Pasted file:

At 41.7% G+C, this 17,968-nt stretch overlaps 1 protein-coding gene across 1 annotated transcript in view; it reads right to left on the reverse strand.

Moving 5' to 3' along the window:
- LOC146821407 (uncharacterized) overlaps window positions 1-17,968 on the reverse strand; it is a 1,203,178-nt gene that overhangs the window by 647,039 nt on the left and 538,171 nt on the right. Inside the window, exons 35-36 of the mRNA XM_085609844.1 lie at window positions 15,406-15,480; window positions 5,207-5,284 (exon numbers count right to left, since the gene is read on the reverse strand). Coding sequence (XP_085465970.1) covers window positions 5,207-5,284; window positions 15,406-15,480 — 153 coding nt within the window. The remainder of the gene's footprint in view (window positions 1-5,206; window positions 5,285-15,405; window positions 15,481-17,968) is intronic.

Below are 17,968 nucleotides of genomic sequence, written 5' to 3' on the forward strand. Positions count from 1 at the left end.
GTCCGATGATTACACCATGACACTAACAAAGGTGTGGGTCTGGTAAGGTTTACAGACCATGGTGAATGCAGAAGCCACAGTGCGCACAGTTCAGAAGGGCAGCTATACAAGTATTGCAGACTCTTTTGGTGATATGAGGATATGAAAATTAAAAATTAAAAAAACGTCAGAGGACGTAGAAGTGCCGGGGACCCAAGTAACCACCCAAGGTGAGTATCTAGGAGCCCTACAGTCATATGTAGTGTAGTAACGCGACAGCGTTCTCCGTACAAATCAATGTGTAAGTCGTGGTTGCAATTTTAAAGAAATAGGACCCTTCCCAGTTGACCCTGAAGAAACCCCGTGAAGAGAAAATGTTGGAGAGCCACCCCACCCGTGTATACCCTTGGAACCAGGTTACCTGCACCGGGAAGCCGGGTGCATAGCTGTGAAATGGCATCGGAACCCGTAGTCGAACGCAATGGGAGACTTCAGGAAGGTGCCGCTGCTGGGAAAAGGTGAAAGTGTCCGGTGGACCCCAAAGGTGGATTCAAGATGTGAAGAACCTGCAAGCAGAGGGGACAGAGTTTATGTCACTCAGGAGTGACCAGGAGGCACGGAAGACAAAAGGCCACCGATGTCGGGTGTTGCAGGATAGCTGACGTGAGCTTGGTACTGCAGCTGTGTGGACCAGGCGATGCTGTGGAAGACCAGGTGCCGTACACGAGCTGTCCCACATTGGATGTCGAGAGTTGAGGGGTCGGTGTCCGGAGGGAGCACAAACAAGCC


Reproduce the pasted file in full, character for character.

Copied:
At 41.7% G+C, this 17,968-nt stretch overlaps 1 protein-coding gene across 1 annotated transcript in view; it reads right to left on the reverse strand.

Moving 5' to 3' along the window:
- LOC146821407 (uncharacterized) overlaps window positions 1-17,968 on the reverse strand; it is a 1,203,178-nt gene that overhangs the window by 647,039 nt on the left and 538,171 nt on the right. Inside the window, exons 35-36 of the mRNA XM_085609844.1 lie at window positions 15,406-15,480; window positions 5,207-5,284 (exon numbers count right to left, since the gene is read on the reverse strand). Coding sequence (XP_085465970.1) covers window positions 5,207-5,284; window positions 15,406-15,480 — 153 coding nt within the window. The remainder of the gene's footprint in view (window positions 1-5,206; window positions 5,285-15,405; window positions 15,481-17,968) is intronic.

Below are 17,968 nucleotides of genomic sequence, written 5' to 3' on the forward strand. Positions count from 1 at the left end.
GTCCGATGATTACACCATGACACTAACAAAGGTGTGGGTCTGGTAAGGTTTACAGACCATGGTGAATGCAGAAGCCACAGTGCGCACAGTTCAGAAGGGCAGCTATACAAGTATTGCAGACTCTTTTGGTGATATGAGGATATGAAAATTAAAAATTAAAAAAACGTCAGAGGACGTAGAAGTGCCGGGGACCCAAGTAACCACCCAAGGTGAGTATCTAGGAGCCCTACAGTCATATGTAGTGTAGTAACGCGACAGCGTTCTCCGTACAAATCAATGTGTAAGTCGTGGTTGCAATTTTAAAGAAATAGGACCCTTCCCAGTTGACCCTGAAGAAACCCCGTGAAGAGAAAATGTTGGAGAGCCACCCCACCCGTGTATACCCTTGGAACCAGGTTACCTGCACCGGGAAGCCGGGTGCATAGCTGTGAAATGGCATCGGAACCCGTAGTCGAACGCAATGGGAGACTTCAGGAAGGTGCCGCTGCTGGGAAAAGGTGAAAGTGTCCGGTGGACCCCAAAGGTGGATTCAAGATGTGAAGAACCTGCAAGCAGAGGGGACAGAGTTTATGTCACTCAGGAGTGACCAGGAGGCACGGAAGACAAAAGGCCACCGATGTCGGGTGTTGCAGGATAGCTGACGTGAGCTTGGTACTGCAGCTGTGTGGACCAGGCGATGCTGTGGAAGACCAGGTGCCGTACACGAGCTGTCCCACATTGGATGTCGAGAGTTGAGGGGTCGGTGTCCGGAGGGAGCACAAACAAGCC